During a recent trial in Canada, a judge called a sexual assault victim "overweight" but complimented her "pretty face," and suggested that she was "flattered" when her assailant forcibly groped her and licked her face. Judge Jean-Paul Braun made the comments while presiding over a case in which a 17-year-old was assaulted by her taxi driver.
The driver was ultimately convicted of assault, but Provincial Justice Minister Stéphanie Vallée has nevertheless filed a complaint against Braun for his comments. Although Braun made the remarks back in May, it was only on Wednesday that a Canadian newspaper, Le Journal de Montreal, obtained recordings of them.
"It can be said that she is a little overweight, but she has a pretty face, huh?" Braun said in the courtroom, according to Le Journal de Montreal. He also implied that the victim was "a little flattered" by the driver's uninvited overtures, because "it was perhaps the first time that he was interested in her."
In addition to commenting on the victim's physical appearance, Braun also suggested that the level of consent required for a kiss is "not the same" as the level of consent required for other intimate contact. "It's not the same consent to kiss someone and consent to [grab somebody's butt]," Braun said, according to the BBC's translation of his comments. "I conclude that he tried to kiss her, that can be an acceptable gesture."
Vallée called the comments "unacceptable," according to CBC News. She has filed a complaint with Quebec's magistrates council, but the council refused to comment on the case. Per protocol, the council will first decide whether to accept the complaint; if it does, it will then carry out an investigation to determine whether or not to sanction Braun, according to the Huffington Post.
Victims rights groups promptly condemned Braun for making the remarks, as did several Canadian officials.
"These comments are completely unacceptable," a counselor with CALACS West Island, a support group for sexual assault survivors, told CBC News. "They're unacceptable from anybody, but especially coming from a judge."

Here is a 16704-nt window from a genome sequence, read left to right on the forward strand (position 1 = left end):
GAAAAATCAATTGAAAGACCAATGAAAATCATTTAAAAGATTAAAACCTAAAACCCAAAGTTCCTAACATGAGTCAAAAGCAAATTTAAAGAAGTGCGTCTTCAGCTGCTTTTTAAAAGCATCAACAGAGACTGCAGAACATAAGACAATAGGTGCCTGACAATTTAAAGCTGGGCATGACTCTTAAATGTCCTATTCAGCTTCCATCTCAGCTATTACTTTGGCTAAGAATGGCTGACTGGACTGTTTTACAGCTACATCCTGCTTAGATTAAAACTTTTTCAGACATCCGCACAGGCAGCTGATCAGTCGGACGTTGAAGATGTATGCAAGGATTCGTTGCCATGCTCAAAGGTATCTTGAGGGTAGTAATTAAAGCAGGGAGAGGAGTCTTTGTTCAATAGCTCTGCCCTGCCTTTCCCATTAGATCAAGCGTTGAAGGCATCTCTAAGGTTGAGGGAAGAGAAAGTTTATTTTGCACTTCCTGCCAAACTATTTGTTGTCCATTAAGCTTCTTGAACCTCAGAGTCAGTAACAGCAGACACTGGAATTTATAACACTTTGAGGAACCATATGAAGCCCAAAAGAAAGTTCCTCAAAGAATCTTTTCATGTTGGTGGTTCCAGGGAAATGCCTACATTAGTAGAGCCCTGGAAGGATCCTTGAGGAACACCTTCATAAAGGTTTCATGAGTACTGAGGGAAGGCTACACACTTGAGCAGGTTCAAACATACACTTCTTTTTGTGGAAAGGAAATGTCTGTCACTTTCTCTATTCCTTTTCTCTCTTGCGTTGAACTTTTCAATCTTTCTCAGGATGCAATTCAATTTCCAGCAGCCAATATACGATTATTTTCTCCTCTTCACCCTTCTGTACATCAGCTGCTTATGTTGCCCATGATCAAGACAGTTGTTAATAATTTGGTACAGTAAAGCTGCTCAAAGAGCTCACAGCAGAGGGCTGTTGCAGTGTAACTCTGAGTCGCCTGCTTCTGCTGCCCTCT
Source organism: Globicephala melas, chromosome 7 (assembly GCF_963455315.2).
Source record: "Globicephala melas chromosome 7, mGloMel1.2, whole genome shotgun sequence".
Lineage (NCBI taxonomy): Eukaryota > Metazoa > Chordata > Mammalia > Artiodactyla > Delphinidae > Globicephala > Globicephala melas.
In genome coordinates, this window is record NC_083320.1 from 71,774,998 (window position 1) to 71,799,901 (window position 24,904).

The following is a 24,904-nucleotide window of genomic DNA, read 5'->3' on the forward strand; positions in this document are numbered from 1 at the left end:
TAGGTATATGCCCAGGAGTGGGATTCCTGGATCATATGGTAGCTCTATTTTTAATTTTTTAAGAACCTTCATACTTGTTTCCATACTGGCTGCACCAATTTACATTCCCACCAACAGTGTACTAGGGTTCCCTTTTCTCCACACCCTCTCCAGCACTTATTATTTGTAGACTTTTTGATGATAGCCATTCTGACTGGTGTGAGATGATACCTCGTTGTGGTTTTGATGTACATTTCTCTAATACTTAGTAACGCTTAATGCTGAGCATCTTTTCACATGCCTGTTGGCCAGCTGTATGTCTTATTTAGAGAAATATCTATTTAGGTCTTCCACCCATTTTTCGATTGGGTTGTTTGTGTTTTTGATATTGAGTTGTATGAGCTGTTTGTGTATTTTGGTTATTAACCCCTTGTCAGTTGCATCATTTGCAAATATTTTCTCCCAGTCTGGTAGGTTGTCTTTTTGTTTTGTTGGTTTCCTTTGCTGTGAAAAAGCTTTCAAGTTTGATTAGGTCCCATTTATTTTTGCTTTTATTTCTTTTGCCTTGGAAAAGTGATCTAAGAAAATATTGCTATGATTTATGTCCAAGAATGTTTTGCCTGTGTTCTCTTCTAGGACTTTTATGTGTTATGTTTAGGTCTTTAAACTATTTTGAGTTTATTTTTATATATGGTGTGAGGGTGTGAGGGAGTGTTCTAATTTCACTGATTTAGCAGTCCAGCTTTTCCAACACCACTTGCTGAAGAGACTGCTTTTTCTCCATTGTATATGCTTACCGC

Jean-Francois Lisee, the leader of a Québécois political party, called on Braun to recuse himself from future cases.
"This is very serious,'' Lisee said in comments reported by the Huffington Post. "We turn to our judges for wisdom and [upholding] the law, and we have had neither.''
During the May trial, Braun also went out of his way to commend the 49-year-old assailant's presentation and manners.
"He looks good and doesn't seem his age," the judge said, according to CBC News. "We can see from his testimony … that he has nice manners and that he likes to wear cologne — with Versace when he goes out, and with other less-expensive colognes during the week."
This isn't the first time a Canadian judge has been criticized for comments they made during a sexual assault trial. In 2014, then-judge Robin Camp asked an alleged rape victim why she couldn't "just keep your knees together" to prevent her assault, and incorrectly referred to her as "the accused" throughout the trial. The Canadian Judicial Council launched a 15-month review of the case and concluded that Camp "relied on discredited myths and stereotypes about women and victim-blaming during the trial," and Camp resigned in 2017.
In a similar episode that attracted nationwide attention in the United States, a Montana judge said that a 14-year-old rape victim was "older than her chronological age" and "as much in control of the situation" as the man who pleaded guilty to raping her. The victim took her own life while the case was pending; the judge, G. Todd Baugh, ultimately sentenced the girl's rapist to 31 days in prison, and was later given a lifetime achievement award by his local bar association.